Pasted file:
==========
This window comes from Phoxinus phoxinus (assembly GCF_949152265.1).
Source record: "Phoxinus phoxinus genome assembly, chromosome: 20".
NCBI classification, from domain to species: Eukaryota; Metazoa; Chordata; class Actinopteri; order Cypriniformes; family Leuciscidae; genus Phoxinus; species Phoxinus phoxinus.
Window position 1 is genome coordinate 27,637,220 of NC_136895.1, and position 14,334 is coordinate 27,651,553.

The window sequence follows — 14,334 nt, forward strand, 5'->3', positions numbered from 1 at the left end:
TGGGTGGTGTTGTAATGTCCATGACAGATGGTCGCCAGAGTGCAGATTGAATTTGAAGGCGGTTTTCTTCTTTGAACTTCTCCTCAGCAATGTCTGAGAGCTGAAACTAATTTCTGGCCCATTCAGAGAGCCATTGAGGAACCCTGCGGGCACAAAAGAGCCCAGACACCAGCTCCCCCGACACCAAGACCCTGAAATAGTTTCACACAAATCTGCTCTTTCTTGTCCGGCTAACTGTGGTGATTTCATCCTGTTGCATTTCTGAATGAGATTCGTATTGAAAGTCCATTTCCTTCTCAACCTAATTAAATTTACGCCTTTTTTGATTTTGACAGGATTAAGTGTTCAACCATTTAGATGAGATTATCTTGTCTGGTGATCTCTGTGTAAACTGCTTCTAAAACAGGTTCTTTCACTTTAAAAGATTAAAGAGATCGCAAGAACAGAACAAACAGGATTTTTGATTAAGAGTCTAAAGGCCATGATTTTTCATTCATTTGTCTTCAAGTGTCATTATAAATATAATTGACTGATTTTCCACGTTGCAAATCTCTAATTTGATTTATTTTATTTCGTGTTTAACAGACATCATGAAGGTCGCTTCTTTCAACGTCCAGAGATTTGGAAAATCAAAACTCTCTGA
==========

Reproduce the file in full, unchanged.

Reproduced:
This window comes from Phoxinus phoxinus (assembly GCF_949152265.1).
Source record: "Phoxinus phoxinus genome assembly, chromosome: 20".
NCBI classification, from domain to species: Eukaryota; Metazoa; Chordata; class Actinopteri; order Cypriniformes; family Leuciscidae; genus Phoxinus; species Phoxinus phoxinus.
Window position 1 is genome coordinate 27,637,220 of NC_136895.1, and position 14,334 is coordinate 27,651,553.

The window sequence follows — 14,334 nt, forward strand, 5'->3', positions numbered from 1 at the left end:
TGGGTGGTGTTGTAATGTCCATGACAGATGGTCGCCAGAGTGCAGATTGAATTTGAAGGCGGTTTTCTTCTTTGAACTTCTCCTCAGCAATGTCTGAGAGCTGAAACTAATTTCTGGCCCATTCAGAGAGCCATTGAGGAACCCTGCGGGCACAAAAGAGCCCAGACACCAGCTCCCCCGACACCAAGACCCTGAAATAGTTTCACACAAATCTGCTCTTTCTTGTCCGGCTAACTGTGGTGATTTCATCCTGTTGCATTTCTGAATGAGATTCGTATTGAAAGTCCATTTCCTTCTCAACCTAATTAAATTTACGCCTTTTTTGATTTTGACAGGATTAAGTGTTCAACCATTTAGATGAGATTATCTTGTCTGGTGATCTCTGTGTAAACTGCTTCTAAAACAGGTTCTTTCACTTTAAAAGATTAAAGAGATCGCAAGAACAGAACAAACAGGATTTTTGATTAAGAGTCTAAAGGCCATGATTTTTCATTCATTTGTCTTCAAGTGTCATTATAAATATAATTGACTGATTTTCCACGTTGCAAATCTCTAATTTGATTTATTTTATTTCGTGTTTAACAGACATCATGAAGGTCGCTTCTTTCAACGTCCAGAGATTTGGAAAATCAAAACTCTCTGA